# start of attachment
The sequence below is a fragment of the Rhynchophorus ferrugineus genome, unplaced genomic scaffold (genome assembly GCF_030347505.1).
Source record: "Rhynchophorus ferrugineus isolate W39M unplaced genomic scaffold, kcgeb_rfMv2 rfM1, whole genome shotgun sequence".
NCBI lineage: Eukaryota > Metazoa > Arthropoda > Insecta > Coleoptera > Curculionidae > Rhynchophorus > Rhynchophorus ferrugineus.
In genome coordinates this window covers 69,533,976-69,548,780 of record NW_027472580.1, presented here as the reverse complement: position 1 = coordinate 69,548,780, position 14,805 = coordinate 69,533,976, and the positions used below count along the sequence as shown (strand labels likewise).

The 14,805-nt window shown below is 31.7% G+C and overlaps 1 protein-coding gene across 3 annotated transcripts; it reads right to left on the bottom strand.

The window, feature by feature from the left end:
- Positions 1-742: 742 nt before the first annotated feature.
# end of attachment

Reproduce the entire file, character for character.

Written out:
The sequence below is a fragment of the Rhynchophorus ferrugineus genome, unplaced genomic scaffold (genome assembly GCF_030347505.1).
Source record: "Rhynchophorus ferrugineus isolate W39M unplaced genomic scaffold, kcgeb_rfMv2 rfM1, whole genome shotgun sequence".
NCBI lineage: Eukaryota > Metazoa > Arthropoda > Insecta > Coleoptera > Curculionidae > Rhynchophorus > Rhynchophorus ferrugineus.
In genome coordinates this window covers 69,533,976-69,548,780 of record NW_027472580.1, presented here as the reverse complement: position 1 = coordinate 69,548,780, position 14,805 = coordinate 69,533,976, and the positions used below count along the sequence as shown (strand labels likewise).

The 14,805-nt window shown below is 31.7% G+C and overlaps 1 protein-coding gene across 3 annotated transcripts; it reads right to left on the bottom strand.

The window, feature by feature from the left end:
- Positions 1-742: 742 nt before the first annotated feature.